Caring for an Elder During a Big Storm

As mid-September rolls in, we are in the peek of hurricane season. With a total of 14 named storms at just about the halfway mark for the season, it’s clear we have a busy storm-season on our hands.

For those who care for an elderly or special-needs loved one, hurricane season is doubly stressful. Storms can knock out electricity and water for days, as well as make it difficult for transportation to reach where it is supposed to. Whether you are caring for your elderly loved one within your home, by regularly checking on their home, or by having them live at a home, you should have a set-in-stone protection plan.

Credit: National Council on Aging

This is especially important if you do not live with your elderly loved one. Create a network of individuals you trust to check in on your parents before, during, and after a hurricane. These individuals could be friends, family members, neighbors, or other caregivers. The closer they live, the better, as they won’t have to worry about hopping in a car and potentially navigating floodwaters during the thick of a storm.

It’s possible your loved one may have to shelter in place for several days. Make sure you have a kit of the essentials that is easy for them to access. Your emergency kit should include:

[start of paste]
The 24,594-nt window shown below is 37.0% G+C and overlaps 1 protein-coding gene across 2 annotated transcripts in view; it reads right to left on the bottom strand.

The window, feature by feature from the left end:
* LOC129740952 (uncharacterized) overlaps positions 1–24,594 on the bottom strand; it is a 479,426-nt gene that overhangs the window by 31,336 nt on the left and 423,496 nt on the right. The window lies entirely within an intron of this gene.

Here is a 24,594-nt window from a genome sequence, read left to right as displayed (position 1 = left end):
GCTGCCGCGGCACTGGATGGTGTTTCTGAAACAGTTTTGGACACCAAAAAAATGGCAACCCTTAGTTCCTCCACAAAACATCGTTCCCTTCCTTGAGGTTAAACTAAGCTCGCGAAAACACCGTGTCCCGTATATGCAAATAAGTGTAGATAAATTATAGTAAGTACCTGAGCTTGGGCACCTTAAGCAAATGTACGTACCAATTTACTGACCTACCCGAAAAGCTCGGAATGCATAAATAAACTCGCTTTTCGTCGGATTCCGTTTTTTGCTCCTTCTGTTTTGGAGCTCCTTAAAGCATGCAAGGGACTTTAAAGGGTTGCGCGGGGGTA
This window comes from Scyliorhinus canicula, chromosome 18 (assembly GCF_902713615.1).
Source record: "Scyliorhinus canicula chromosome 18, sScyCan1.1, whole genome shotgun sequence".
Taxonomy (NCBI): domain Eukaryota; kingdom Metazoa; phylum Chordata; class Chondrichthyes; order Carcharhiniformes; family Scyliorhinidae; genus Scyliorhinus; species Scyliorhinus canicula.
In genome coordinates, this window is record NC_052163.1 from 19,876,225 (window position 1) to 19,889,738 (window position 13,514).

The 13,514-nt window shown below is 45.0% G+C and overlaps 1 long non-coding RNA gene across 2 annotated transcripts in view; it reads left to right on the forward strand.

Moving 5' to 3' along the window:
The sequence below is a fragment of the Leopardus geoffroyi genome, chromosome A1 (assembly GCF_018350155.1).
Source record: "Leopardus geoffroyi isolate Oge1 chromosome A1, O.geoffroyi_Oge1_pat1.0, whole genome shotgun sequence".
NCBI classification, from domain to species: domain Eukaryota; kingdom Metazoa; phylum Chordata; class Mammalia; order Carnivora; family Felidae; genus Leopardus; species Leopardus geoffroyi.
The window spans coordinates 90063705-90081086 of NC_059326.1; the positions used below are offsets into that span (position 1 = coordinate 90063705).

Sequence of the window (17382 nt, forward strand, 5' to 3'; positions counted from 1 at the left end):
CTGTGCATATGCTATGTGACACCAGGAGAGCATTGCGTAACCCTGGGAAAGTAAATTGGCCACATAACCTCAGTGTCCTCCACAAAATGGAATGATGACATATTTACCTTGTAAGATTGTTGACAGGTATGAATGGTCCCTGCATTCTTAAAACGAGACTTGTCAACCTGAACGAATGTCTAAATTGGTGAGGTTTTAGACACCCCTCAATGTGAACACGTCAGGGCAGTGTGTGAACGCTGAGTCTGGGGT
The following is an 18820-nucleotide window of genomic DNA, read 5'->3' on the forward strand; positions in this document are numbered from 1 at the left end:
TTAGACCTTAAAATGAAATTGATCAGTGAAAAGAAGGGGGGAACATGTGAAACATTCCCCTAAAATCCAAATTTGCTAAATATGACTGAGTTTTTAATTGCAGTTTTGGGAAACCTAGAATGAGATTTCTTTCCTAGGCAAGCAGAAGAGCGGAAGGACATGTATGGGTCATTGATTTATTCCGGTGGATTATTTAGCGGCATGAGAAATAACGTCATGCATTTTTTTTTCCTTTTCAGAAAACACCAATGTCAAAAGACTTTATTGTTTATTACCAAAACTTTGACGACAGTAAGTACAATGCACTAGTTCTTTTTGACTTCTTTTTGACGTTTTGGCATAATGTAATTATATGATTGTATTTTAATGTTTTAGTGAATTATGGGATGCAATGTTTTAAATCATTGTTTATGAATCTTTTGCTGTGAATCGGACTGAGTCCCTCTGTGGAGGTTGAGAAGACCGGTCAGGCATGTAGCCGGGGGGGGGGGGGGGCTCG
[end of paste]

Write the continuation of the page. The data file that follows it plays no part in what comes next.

Credit: Florida Gulf Coast University
  • Prescription medications and OTC pain relievers
  • Drinking water (1 gallon per person per day for at least 3 days)
  • Vitamin-rich snack bars, jerky, and other nonperishables
  • An extra pair of glasses or contact lenses
  • A transistor radio
  • A first-aid kit
  • A good flashlight with extra batteries
  • Cell phone with a charger and extra battery (consider purchasing a solar charger)
  • Copies of important documents (birth certificates, Social Security cards, Medicare cards, etc.)

Find an area of the home that would be the best location to protect your loved one from flying debris and floodwaters. The best options for this is a windowless inner bathroom or a large closet. The less windows, the better, as there is less a concern of debris entering the home.

If your local government calls upon a mandatory evacuation, you need to get on the road as soon as possible. Prepare a “go-bag” ahead of time (preferably one on wheels) so you can load up your family member and just go. This bad should have much of the same items as your emergency bag, but it should also include

Credit: US News
  • Important documents like birth certificates, insurance policies, Social Security cards, Medicare cards, bank information, the home deed, etc.
  • A list of current prescriptions, as well as doctor contact information
  • Updated immunization records
  • Lightweight, waterproof clothing that can be worn in layers

The key to caring for an elderly loved one in a storm can be broken down in just one word: preparation. If your loved one is properly prepared, handling such a stressful time will be much easier.

Mark Shalloway is an elder and special needs care attorney in West Palm Beach, Florida.